There is something magical about watching a child harvest the first produce they have ever planted. A sense of awe overtakes their little being as they realize those tiny seeds they sowed weeks ago have become something real. As they pluck the first squash or pick the first pea, I don't think the immediate thought that crosses their mind is I can eat this!, but rather more along the lines of Look how yellow, It's so smooth, or I grew this? Their curiosity is peaked; the simple wonderment sparkles in their eyes.
Earlier this year, I began a Junior Master Gardener program for our 4H club and county. The children have learned about seed dispersal, plant needs, photosynthesis, monocots and dicots, and plant parts. We will be discussing propagation at our next class. But beyond the book lessons, the gardeners are quickly gaining the knowledge of working their own garden plot: watering schedules, beneficial insects and pests, planting requirements, and now - harvesting.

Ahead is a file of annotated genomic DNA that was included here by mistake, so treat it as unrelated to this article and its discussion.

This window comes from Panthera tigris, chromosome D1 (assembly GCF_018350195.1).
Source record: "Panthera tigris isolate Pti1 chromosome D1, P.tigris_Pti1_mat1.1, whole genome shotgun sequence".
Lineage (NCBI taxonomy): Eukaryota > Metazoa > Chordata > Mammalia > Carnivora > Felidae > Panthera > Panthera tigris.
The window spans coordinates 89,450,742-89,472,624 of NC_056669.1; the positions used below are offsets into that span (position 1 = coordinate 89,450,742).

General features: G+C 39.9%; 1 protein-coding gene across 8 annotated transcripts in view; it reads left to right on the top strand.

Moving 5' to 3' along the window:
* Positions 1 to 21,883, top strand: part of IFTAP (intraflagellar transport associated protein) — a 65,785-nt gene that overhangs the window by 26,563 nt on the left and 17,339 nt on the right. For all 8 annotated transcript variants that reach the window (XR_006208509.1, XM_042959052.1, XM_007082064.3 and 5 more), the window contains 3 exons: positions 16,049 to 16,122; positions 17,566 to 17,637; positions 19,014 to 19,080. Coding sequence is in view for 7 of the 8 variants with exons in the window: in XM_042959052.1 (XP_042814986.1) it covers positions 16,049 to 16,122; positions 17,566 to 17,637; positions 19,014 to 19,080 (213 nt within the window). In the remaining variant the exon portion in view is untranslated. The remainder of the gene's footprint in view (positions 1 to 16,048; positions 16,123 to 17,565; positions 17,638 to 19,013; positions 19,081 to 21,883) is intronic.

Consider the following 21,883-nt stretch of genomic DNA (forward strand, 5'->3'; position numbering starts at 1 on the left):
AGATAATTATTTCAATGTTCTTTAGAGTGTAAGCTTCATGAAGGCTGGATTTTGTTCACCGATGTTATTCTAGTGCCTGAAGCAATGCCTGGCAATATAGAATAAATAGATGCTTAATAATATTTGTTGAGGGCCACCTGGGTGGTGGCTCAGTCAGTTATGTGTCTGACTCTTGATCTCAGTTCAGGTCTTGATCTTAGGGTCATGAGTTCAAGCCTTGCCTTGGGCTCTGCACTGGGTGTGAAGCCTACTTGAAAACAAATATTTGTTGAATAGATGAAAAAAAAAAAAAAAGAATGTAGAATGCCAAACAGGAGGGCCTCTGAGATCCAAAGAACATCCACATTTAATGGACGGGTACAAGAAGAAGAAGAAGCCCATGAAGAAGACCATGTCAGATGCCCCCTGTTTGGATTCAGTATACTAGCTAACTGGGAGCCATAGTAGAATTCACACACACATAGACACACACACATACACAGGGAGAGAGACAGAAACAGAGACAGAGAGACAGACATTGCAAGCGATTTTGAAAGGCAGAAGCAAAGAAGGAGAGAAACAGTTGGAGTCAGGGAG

Tiny cherry tomatoes, a large yellow squash, and fresh basil were all plucked from the garden this morning. The children await the ripening of the okra, peas, and peppers. They talk amongst themselves about which dishes they hope to create from their bounty. Already anticipating the fall planting, they speculate about which vegetables will make the final list.
I believe if we had a larger plot, they would take their wares to market. I can visualize these little entrepreneurs informing customers about their organic produce hand tended by none other than themselves. I can see them tallying their sales and finding a cause to donate too, as well as reinvesting in their garden.
Our little garden is by no means perfect. I'm sure we've made mistakes in our layout and our plantings, yet, to the gardeners, there is no finer plot. I feel blessed to be able to lead these children, but also to learn alongside them.
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